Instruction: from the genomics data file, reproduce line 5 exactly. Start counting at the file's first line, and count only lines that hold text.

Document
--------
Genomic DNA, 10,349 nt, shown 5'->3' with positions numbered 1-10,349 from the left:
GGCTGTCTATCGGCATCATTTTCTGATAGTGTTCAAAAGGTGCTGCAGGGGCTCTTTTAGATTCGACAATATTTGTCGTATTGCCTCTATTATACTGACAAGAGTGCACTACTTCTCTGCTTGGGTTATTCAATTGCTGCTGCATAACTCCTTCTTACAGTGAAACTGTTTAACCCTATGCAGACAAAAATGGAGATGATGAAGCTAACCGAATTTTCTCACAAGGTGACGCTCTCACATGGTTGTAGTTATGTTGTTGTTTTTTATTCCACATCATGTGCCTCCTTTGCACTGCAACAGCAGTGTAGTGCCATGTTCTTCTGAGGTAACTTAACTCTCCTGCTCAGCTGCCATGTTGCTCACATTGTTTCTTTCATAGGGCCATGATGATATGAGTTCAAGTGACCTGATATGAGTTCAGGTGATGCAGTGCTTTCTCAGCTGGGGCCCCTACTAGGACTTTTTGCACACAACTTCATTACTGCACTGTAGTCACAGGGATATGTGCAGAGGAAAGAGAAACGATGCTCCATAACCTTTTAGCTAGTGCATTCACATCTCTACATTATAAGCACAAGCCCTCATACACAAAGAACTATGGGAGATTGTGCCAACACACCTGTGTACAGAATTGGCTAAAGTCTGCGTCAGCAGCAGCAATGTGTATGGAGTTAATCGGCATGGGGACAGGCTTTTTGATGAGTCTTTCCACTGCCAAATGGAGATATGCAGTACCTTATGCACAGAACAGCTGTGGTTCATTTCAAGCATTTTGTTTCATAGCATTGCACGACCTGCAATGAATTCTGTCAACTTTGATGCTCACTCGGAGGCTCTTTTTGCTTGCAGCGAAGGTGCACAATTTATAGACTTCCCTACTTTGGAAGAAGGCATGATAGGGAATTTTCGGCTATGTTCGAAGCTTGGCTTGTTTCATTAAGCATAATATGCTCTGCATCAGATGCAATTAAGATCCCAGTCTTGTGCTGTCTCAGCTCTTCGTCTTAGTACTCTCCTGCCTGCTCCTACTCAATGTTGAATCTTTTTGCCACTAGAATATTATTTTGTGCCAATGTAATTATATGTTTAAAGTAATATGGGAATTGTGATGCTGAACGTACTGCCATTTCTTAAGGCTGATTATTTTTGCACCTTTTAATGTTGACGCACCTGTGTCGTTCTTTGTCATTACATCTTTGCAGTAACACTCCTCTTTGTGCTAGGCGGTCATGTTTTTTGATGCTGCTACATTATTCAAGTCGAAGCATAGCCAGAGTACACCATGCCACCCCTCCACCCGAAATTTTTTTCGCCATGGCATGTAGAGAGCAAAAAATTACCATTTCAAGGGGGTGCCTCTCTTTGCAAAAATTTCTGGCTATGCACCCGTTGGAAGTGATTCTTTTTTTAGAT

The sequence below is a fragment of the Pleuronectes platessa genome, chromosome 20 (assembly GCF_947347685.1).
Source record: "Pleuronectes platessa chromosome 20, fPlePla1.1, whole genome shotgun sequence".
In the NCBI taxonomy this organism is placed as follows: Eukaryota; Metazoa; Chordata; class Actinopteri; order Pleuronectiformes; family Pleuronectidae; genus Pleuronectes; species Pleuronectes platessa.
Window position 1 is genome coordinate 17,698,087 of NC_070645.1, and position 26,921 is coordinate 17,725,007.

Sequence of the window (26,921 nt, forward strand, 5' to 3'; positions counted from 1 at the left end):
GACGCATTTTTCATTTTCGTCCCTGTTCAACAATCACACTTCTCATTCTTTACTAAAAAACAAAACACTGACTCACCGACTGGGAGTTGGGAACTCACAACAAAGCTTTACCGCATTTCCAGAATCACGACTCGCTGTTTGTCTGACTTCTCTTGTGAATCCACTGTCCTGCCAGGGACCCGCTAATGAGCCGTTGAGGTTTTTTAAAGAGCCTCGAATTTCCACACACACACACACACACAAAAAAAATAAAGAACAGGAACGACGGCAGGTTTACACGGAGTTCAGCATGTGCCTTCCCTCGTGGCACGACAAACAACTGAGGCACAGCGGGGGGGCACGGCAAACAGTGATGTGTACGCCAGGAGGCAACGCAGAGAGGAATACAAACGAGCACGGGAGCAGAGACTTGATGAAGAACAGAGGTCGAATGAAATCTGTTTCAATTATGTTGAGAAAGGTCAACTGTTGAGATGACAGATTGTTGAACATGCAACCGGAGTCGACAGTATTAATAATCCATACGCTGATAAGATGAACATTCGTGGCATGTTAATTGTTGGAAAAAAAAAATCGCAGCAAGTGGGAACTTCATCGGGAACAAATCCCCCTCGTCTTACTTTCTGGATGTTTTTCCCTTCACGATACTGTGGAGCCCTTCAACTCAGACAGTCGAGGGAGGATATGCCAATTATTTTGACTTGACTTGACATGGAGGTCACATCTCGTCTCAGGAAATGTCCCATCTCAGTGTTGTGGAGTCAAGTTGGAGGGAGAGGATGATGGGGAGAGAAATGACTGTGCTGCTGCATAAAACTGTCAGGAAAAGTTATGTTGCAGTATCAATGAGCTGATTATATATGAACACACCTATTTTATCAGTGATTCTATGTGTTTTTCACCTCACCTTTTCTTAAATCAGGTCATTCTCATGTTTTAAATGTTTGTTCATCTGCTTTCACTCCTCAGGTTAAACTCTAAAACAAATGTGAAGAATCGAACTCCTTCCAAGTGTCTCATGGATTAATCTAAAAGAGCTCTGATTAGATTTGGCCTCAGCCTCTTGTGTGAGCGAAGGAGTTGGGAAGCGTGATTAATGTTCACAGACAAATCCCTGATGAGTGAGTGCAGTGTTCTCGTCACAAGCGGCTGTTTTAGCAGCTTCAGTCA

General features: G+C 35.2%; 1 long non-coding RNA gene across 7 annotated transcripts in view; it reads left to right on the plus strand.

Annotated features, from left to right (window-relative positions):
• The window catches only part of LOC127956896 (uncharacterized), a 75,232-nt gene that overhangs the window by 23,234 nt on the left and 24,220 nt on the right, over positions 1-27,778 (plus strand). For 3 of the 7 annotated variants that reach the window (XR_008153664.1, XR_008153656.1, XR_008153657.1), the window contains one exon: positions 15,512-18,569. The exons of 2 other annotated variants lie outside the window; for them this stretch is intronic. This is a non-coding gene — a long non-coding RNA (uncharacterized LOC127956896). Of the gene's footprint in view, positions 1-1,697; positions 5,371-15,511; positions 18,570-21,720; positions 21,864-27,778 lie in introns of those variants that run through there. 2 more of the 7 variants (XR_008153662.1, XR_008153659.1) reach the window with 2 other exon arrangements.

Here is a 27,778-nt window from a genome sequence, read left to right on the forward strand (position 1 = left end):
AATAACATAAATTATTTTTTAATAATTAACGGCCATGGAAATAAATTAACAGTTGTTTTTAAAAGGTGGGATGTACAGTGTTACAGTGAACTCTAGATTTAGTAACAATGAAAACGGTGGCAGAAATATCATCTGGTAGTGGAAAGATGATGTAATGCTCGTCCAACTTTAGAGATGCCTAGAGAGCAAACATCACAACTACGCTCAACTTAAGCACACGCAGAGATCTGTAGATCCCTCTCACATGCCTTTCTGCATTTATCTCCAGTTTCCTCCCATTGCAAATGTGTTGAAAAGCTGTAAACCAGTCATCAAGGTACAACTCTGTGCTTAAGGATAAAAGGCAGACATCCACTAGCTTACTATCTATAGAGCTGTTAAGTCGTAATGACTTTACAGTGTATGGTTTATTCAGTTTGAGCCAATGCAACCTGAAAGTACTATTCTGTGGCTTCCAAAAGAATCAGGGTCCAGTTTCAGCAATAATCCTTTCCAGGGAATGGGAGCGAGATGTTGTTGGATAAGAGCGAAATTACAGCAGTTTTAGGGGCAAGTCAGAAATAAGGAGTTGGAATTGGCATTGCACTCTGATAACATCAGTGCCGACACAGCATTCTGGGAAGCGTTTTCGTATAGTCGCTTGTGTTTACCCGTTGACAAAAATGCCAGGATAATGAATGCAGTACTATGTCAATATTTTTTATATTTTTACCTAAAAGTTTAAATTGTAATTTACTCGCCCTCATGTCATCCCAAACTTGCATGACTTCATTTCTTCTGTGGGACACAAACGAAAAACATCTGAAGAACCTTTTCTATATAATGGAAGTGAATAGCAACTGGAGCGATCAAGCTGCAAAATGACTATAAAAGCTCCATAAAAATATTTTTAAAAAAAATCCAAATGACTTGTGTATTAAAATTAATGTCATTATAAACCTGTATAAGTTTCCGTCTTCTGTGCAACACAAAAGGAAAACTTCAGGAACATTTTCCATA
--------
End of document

In the NCBI taxonomy this organism is placed as follows: Eukaryota; Metazoa; Chordata; class Actinopteri; order Pleuronectiformes; family Pleuronectidae; genus Pleuronectes; species Pleuronectes platessa.